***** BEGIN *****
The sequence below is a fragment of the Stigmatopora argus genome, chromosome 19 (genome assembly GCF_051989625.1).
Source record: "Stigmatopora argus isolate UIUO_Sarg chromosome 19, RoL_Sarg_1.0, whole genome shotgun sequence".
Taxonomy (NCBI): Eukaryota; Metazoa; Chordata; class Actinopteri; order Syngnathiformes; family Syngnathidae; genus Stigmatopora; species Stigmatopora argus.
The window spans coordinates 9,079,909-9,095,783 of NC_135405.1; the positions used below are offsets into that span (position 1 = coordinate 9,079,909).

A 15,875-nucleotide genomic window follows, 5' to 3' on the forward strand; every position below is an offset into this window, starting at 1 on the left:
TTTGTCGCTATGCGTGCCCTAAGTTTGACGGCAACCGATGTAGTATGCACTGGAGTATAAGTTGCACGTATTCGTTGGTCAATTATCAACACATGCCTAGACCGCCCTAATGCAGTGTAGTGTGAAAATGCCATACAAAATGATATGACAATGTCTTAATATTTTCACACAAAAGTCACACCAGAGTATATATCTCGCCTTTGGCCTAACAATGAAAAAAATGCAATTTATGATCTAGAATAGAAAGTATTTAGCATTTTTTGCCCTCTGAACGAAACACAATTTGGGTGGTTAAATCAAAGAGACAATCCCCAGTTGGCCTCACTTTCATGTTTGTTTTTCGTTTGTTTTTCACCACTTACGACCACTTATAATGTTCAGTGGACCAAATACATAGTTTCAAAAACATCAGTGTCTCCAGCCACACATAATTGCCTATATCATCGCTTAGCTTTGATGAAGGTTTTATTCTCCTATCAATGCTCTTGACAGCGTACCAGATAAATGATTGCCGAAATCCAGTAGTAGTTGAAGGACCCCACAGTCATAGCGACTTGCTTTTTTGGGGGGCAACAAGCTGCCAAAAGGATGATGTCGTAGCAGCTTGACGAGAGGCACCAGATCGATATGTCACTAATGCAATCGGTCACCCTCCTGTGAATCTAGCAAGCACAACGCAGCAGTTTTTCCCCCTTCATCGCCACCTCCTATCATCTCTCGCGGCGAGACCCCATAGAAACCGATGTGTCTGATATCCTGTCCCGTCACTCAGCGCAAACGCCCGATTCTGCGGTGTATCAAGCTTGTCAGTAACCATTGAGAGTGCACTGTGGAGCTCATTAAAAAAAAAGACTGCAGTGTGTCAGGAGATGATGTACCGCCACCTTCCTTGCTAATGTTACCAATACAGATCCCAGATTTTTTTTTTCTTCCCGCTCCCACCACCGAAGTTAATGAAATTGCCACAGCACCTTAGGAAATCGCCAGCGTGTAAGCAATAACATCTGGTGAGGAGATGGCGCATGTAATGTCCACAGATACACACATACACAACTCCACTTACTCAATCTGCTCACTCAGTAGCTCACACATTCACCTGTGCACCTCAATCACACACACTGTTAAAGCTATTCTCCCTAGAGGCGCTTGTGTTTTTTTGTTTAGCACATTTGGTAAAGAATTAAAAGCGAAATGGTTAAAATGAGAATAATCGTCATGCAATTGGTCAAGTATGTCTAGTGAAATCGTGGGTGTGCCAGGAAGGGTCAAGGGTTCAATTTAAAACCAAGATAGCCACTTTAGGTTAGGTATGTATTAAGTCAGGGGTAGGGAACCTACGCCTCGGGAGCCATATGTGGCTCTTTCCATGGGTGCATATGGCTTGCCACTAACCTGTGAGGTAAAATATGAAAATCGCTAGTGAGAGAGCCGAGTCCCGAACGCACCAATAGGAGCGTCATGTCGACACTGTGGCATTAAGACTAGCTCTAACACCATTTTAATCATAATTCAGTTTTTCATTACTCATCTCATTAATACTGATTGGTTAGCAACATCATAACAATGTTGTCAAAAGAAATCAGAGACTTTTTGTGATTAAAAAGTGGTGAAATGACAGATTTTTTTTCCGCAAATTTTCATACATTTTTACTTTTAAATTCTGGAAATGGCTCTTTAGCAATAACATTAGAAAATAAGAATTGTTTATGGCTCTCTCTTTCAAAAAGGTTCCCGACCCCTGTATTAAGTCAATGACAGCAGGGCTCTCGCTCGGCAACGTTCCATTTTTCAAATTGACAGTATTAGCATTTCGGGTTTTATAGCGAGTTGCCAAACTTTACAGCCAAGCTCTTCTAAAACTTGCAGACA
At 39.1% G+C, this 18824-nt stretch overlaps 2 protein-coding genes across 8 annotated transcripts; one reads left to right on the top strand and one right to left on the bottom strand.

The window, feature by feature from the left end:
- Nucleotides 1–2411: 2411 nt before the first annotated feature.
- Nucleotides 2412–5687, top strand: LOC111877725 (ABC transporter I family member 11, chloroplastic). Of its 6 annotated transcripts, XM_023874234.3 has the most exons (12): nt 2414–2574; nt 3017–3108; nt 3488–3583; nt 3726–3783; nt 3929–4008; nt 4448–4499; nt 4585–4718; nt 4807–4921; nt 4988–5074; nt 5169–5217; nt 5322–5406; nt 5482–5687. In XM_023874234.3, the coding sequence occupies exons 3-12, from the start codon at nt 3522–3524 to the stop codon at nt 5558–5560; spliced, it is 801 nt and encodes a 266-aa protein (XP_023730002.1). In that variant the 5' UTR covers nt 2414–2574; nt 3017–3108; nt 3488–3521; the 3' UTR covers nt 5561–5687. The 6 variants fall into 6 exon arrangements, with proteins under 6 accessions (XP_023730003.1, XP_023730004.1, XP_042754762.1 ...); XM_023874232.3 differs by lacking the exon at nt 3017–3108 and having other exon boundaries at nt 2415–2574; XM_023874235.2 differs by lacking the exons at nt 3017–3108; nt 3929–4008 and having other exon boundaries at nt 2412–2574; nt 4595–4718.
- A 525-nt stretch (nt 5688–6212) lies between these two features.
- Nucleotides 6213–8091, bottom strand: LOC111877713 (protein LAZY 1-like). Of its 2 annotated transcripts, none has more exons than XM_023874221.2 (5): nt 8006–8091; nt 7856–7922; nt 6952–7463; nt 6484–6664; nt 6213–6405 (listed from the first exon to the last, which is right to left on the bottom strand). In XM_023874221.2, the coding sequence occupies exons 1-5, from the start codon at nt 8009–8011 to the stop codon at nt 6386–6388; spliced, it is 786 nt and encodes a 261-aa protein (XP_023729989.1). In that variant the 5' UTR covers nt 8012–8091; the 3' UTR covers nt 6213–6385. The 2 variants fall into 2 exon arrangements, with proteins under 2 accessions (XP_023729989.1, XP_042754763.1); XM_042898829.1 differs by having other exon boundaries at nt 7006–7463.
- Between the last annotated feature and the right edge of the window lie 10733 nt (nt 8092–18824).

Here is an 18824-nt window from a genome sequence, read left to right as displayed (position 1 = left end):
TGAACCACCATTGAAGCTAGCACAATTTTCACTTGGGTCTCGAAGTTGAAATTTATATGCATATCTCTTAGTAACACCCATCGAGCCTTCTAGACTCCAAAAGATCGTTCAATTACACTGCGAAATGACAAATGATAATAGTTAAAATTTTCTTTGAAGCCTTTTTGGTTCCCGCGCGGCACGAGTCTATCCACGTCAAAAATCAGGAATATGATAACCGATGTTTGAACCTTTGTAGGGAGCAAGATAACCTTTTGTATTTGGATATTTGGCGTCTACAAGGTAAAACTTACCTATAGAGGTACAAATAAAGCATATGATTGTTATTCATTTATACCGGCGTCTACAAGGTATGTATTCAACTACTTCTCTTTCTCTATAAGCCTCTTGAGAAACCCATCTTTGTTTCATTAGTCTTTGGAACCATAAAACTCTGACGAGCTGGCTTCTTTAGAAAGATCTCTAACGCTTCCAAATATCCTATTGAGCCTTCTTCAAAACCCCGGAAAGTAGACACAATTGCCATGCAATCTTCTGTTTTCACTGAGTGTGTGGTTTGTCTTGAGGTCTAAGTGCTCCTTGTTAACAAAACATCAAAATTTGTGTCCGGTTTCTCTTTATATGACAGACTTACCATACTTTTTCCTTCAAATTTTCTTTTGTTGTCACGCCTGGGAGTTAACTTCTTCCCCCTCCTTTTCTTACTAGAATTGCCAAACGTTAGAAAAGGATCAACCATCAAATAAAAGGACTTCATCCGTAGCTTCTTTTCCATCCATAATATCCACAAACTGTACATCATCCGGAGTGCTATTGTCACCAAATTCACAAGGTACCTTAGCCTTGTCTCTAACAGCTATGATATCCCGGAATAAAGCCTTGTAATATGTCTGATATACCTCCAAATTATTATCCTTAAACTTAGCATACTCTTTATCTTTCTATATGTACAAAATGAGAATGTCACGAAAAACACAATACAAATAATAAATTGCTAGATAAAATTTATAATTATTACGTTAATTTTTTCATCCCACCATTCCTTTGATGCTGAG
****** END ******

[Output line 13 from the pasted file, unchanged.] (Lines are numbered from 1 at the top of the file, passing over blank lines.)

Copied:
- Between the last annotated feature and the right edge of the window lie 10733 nt (nt 8092–18824).